Almost five years have passed since the global financial crisis, and the world economy is still reeling from its consequences. The main reason for this is the continued stagnation in developed countries, which is adversely affecting economic dynamism in other regions.
The global repercussions of the 2007-2008 financial crisis are a stark reminder of the economic interdependence in our globalising world. No country was spared from the shock waves that originated in the financial systems of developed economies.
The global economy weakened significantly towards the end of 2011 and further downward pressure emerged in the course of 2012. The growth rate of global output, which had already decelerated from 4.1 percent in 2010 to 2.7 percent in 2011, is expected to slow down even more in 2012 to around 2.3 per cent. Developed economies as a whole are likely to grow by only slightly more than one per cent in 2012, owing mainly to the recession currently gripping the European Union (EU).
Although it remains the fastest growing region, Asia is already experiencing an economic slowdown, with gross domestic product (GDP) expected to fall from 6.8 percent in 2011 to slightly below six percent in 2012. Several countries - including China, India and Turkey - have been adversely affected by weaker demand from developed countries.
In 2010, global biofuel production (bioethanol and biodiesel) reached 105 billion litres and is expected to almost double by 2020. Provided that oil prices remain relatively high which is likely the production of biofuels is expected to grow at double-digit rates for the next decade. Most of the biofuels produced are consumed at the national and local levels, with only seven percent of total production being exported. This reflects the fact that biofuels are mainly used for energy diversification and national energy security strategies.
In the past two decades, it has often been claimed that trade liberalization can, on balance, be a positive force for development. During this time, the Least Development Countries (LDCs) themselves became some of the most open economies in the world, based on the share of their exports in Gross Domestic Product (GDP). But greater opening of LDCs markets has not always benefitted all people in these countries, and the impact of trade reforms has affected their populations differentially.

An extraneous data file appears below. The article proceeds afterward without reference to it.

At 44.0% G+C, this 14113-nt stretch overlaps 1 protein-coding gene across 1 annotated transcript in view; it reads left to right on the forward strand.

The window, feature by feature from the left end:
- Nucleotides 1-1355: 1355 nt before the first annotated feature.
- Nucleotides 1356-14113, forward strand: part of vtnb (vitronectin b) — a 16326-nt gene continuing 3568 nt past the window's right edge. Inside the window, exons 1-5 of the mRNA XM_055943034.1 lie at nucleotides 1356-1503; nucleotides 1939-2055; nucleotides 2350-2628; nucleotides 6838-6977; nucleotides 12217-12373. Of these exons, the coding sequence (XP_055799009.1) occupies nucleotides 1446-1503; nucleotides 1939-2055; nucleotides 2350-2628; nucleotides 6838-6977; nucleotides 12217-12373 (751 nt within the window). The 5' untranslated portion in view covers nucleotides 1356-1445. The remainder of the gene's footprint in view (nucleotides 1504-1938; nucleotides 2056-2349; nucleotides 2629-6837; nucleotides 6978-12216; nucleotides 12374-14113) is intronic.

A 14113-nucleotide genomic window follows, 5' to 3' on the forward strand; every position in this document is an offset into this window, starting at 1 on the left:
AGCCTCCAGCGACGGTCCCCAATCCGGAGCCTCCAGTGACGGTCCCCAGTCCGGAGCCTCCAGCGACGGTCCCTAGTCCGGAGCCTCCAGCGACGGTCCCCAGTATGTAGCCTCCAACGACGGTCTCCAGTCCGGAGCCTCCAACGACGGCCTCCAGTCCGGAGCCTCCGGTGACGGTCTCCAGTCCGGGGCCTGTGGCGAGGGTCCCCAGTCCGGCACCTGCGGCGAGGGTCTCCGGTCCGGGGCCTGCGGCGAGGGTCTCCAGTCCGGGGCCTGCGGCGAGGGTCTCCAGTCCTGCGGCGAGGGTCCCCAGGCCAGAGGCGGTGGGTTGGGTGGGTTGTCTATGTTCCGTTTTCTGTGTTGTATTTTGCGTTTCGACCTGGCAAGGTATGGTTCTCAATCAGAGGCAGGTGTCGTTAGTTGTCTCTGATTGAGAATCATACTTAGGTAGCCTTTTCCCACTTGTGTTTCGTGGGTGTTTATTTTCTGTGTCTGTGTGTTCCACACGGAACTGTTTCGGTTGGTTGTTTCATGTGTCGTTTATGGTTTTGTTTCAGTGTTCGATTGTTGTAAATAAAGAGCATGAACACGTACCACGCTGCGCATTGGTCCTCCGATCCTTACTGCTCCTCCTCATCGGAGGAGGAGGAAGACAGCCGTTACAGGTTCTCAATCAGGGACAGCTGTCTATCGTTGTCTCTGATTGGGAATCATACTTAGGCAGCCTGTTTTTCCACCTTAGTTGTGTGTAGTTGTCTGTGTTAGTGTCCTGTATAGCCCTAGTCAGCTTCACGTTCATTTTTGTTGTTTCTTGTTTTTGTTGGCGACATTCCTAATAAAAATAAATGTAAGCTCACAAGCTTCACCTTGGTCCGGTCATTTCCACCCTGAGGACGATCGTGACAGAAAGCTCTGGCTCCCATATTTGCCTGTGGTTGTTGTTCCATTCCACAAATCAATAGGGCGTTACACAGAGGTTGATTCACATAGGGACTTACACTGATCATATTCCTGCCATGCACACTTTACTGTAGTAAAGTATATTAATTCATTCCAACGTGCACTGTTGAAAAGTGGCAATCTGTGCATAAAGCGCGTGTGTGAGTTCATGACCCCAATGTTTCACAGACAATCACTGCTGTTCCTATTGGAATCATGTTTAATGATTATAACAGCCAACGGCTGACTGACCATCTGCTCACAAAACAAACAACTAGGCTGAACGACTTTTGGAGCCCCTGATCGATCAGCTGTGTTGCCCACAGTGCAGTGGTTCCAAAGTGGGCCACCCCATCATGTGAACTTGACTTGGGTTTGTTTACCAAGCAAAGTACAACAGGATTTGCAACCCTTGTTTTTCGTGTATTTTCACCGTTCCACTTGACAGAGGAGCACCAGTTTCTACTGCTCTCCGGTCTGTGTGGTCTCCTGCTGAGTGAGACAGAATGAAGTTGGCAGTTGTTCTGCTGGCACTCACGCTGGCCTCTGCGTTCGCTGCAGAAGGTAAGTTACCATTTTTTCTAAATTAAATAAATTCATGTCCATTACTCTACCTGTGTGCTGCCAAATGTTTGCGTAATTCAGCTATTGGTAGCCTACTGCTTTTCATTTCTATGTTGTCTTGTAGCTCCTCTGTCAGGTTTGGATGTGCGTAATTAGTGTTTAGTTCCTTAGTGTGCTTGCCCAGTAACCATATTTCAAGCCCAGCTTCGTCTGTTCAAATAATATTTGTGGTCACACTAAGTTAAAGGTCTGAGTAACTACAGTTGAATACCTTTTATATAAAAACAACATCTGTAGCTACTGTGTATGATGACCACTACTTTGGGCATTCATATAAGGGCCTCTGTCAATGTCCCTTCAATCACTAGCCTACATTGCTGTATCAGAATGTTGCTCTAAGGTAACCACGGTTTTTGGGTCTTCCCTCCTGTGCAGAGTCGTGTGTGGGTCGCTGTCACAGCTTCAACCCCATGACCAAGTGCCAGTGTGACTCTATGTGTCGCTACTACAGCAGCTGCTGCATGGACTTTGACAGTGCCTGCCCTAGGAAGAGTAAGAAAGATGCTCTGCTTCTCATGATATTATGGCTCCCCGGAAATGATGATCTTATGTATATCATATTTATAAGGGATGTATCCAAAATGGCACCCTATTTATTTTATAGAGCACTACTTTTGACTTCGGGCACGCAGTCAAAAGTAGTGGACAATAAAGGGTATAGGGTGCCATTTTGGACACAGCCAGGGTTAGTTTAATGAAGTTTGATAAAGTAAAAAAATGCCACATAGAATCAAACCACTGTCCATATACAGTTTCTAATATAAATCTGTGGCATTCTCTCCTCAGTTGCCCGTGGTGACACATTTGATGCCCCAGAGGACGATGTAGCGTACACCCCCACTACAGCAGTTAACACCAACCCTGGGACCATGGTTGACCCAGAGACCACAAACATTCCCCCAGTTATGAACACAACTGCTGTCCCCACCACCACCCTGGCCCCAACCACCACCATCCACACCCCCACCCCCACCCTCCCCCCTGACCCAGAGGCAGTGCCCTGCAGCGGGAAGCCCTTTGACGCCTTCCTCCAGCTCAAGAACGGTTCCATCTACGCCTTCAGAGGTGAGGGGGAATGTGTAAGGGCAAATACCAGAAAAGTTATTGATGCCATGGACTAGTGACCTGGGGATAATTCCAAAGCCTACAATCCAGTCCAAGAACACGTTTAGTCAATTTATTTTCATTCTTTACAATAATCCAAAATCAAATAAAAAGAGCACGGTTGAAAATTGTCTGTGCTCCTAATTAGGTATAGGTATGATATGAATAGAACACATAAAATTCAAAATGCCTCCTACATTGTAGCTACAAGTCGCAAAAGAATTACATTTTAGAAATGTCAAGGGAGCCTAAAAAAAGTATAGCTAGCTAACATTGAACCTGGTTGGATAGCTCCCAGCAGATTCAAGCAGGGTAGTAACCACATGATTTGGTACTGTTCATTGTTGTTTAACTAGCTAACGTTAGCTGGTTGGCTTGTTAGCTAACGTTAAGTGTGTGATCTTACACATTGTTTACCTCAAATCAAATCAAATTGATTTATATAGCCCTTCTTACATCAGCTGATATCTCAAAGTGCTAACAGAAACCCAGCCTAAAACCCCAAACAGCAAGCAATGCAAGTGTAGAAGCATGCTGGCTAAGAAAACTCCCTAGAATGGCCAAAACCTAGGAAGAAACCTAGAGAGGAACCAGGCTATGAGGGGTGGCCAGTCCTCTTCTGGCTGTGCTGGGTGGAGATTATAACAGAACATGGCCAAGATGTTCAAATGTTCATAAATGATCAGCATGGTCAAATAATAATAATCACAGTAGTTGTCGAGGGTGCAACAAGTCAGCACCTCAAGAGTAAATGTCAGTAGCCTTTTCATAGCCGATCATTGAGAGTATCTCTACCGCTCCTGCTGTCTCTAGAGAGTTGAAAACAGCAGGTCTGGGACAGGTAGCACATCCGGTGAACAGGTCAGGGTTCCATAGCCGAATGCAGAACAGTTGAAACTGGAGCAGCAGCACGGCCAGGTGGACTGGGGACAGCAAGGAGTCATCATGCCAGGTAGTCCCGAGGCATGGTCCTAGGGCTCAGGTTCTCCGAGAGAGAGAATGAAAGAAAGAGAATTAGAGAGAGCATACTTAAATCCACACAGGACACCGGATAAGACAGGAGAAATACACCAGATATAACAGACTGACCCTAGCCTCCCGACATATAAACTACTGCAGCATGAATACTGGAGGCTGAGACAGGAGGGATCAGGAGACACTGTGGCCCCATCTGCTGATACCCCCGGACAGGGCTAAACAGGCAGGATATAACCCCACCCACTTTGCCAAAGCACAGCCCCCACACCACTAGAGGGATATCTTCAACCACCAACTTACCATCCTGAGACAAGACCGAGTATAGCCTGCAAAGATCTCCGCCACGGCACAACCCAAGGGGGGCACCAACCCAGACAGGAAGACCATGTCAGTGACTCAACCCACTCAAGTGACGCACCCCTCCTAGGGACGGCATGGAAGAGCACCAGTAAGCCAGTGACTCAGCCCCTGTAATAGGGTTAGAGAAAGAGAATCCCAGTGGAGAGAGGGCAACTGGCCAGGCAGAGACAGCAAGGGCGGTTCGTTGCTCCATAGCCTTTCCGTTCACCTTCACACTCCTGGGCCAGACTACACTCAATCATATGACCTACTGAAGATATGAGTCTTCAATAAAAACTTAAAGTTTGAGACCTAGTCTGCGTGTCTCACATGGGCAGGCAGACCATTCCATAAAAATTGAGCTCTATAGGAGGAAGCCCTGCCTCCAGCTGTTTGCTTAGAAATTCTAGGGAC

Commodity producers are again reaping the benefits of high growth, particularly from high-demand importers, like China, and are increasingly formalising their integration into global commodity value chains. There is a growing recognition that, properly managed, resource rents can provide an important tool in the fight against poverty.
The multiple challenges now faced by the global community can perhaps be summed up in one word: imbalances. Imbalances in food, energy, housing and financial markets were allowed to grow during a sustained economic boom, becoming increasingly interdependent. These mounting imbalances generated a level of economic fragility which eventually shattered with the collapse of Lehman Brothers in September 2008. But despite the massive amount of public resources that have been mobilized to deal with the resulting collapse, the underlying forces have been left untouched in the aftermath of the crisis. They remain a toxic threat to stable and inclusive growth and the sustainability of the recovery.
This time last year, the global economy had reached the nadir of the financial and economic crisis. Since then, a succession of optimistic commentators, media reporters, economists and others has been pointing to the strength of the recovery: the resurgence in stock markets, the restoration of bank balances, and the reversals in growth rates. At the same time, data have emerged describing the full impact and cost of the crisis, particularly for developing countries, including an increase in unemployment, an additional 53 million people falling below the poverty line and over 100 million more going hungry.
The current financial and economic crisis drew attention away from the food crisis, but the latter still remains a threat to the achievement of the Millennium Development Goals (MDGs) and sends a warning of the dangers of low investment and poor policies in the agricultural sector.
In many respects, the diffusion of information and communication technologies (ICTs) continues to be a great development success story. Over the past four years we have witnessed dramatic growth in the use of various ICT applications, notably mobile phones. Developing-country populations now account for more than half of all Internet users. Improved connectivity has also enabled more firms to gain access to critical information, finance and knowledge -all key factors for enhancing competitiveness.
A major international conference on South-South cooperation is scheduled to take place early December in the Kenyan capital of Nairobi against the backdrop of a rising trend in regional economic integration in Asia, Africa, the Middle East and Latin America.
The current crisis has precipitated a significant downturn in world foreign direct investment (FDI) flows which over the past year has spread to all sectors and regions. 2008 marked the end of a growth cycle in international investment that began in 2003 and reached a historic high of nearly $2 trillion in 2007.
The attention of policymakers is being drawn to addressing fiscal policy and financial issues in an effort to close the credit crunch and release financial flows, especially investment.
Since the Great Depression of the 1930s, there have been more than 100 crises worldwide, says the secretary-general of the U.N. Conference on Trade and Development (UNCTAD), Dr. Supachai Panitchpakdi.